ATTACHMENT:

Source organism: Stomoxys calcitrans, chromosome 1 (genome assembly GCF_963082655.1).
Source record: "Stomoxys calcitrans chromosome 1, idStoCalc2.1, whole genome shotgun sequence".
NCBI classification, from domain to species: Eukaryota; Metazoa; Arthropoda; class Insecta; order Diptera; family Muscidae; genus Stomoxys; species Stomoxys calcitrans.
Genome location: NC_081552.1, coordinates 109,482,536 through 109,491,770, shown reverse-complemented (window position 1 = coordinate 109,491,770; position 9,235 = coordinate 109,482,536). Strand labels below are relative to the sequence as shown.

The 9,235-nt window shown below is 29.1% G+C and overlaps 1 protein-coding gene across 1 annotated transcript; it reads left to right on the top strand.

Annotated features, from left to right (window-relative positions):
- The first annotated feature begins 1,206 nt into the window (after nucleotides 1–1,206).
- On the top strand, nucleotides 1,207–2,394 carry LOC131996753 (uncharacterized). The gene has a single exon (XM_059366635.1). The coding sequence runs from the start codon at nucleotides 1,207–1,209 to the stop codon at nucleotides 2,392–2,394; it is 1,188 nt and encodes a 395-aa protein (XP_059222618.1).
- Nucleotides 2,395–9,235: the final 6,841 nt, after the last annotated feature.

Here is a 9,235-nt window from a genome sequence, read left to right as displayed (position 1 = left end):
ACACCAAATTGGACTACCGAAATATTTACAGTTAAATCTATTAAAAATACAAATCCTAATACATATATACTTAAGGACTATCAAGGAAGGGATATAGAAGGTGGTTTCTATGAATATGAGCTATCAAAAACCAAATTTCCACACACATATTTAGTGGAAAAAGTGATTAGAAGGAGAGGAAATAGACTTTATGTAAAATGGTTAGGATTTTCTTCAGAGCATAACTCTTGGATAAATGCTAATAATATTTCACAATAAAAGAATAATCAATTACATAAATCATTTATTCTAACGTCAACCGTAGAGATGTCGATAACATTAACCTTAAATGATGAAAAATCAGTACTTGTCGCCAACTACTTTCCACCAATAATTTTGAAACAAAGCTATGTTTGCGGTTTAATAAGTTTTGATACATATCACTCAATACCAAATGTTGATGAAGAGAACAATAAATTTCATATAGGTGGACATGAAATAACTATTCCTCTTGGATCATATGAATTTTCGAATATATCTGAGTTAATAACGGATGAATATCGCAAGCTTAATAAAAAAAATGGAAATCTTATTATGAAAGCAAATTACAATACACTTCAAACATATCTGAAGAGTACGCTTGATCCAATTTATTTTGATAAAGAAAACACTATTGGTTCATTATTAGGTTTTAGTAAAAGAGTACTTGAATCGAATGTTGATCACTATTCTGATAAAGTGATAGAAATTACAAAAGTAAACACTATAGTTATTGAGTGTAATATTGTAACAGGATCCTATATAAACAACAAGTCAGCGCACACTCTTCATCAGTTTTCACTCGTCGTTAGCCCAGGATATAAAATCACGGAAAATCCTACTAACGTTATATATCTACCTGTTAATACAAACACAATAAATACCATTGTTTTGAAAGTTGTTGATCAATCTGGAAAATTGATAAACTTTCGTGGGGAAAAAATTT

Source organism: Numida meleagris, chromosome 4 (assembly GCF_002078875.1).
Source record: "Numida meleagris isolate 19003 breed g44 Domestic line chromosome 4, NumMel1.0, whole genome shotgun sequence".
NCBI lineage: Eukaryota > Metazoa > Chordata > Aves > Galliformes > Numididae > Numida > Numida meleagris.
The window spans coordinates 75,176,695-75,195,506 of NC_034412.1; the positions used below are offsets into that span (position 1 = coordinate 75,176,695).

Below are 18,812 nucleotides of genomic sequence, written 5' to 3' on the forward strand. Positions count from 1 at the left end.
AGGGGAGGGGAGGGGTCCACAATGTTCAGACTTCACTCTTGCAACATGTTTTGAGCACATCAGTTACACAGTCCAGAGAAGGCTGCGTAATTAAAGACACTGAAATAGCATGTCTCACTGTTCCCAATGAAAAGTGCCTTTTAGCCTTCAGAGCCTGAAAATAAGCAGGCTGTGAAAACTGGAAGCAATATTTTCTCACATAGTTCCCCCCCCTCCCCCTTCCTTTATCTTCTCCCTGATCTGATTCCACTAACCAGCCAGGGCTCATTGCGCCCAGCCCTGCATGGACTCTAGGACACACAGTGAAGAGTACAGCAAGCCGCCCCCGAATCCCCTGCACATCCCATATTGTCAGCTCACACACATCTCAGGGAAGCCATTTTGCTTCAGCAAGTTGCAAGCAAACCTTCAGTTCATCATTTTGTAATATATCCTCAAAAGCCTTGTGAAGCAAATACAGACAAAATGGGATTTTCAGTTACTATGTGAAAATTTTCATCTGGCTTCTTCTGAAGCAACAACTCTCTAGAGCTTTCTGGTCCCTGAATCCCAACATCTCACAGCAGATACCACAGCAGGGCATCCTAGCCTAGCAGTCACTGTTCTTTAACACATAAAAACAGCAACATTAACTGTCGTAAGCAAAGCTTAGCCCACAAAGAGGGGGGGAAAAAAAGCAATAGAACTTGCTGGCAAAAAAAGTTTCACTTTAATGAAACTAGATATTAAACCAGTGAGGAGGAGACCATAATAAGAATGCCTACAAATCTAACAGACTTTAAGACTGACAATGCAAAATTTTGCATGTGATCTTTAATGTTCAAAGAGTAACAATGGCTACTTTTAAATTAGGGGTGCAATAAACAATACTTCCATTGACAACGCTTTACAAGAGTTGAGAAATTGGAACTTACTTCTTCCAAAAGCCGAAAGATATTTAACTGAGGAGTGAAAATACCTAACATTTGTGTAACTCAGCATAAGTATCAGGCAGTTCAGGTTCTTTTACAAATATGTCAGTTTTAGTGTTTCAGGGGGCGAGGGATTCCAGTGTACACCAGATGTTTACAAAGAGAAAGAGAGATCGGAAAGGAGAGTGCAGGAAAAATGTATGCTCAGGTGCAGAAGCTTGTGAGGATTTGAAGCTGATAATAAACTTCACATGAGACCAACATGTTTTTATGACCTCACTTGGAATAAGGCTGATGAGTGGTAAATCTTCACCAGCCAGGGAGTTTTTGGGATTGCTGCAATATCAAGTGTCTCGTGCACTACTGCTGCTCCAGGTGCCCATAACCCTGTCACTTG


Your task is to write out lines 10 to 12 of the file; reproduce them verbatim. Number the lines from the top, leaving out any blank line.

Here is a 9,235-nt window from a genome sequence, read left to right as displayed (position 1 = left end):
ACACCAAATTGGACTACCGAAATATTTACAGTTAAATCTATTAAAAATACAAATCCTAATACATATATACTTAAGGACTATCAAGGAAGGGATATAGAAGGTGGTTTCTATGAATATGAGCTATCAAAAACCAAATTTCCACACACATATTTAGTGGAAAAAGTGATTAGAAGGAGAGGAAATAGACTTTATGTAAAATGGTTAGGATTTTCTTCAGAGCATAACTCTTGGATAAATGCTAATAATATTTCACAATAAAAGAATAATCAATTACATAAATCATTTATTCTAACGTCAACCGTAGAGATGTCGATAACATTAACCTTAAATGATGAAAAATCAGTACTTGTCGCCAACTACTTTCCACCAATAATTTTGAAACAAAGCTATGTTTGCGGTTTAATAAGTTTTGATACATATCACTCAATACCAAATGTTGATGAAGAGAACAATAAATTTCATATAGGTGGACATGAAATAACTATTCCTCTTGGATCATATGAATTTTCGAATATATCTGAGTTAATAACGGATGAATATCGCAAGCTTAATAAAAAAAATGGAAATCTTATTATGAAAGCAAATTACAATACACTTCAAACATATCTGAAGAGTACGCTTGATCCAATTTATTTTGATAAAGAAAACACTATTGGTTCATTATTAGGTTTTAGTAAAAGAGTACTTGAATCGAATGTTGATCACTATTCTGATAAAGTGATAGAAATTACAAAAGTAAACACTATAGTTATTGAGTGTAATATTGTAACAGGATCCTATATAAACAACAAGTCAGCGCACACTCTTCATCAGTTTTCACTCGTCGTTAGCCCAGGATATAAAATCACGGAAAATCCTACTAACGTTATATATCTACCTGTTAATACAAACACAATAAATACCATTGTTTTGAAAGTTGTTGATCAATCTGGAAAATTGATAAACTTTCGTGGGGAAAAAATTT

Source organism: Numida meleagris, chromosome 4 (assembly GCF_002078875.1).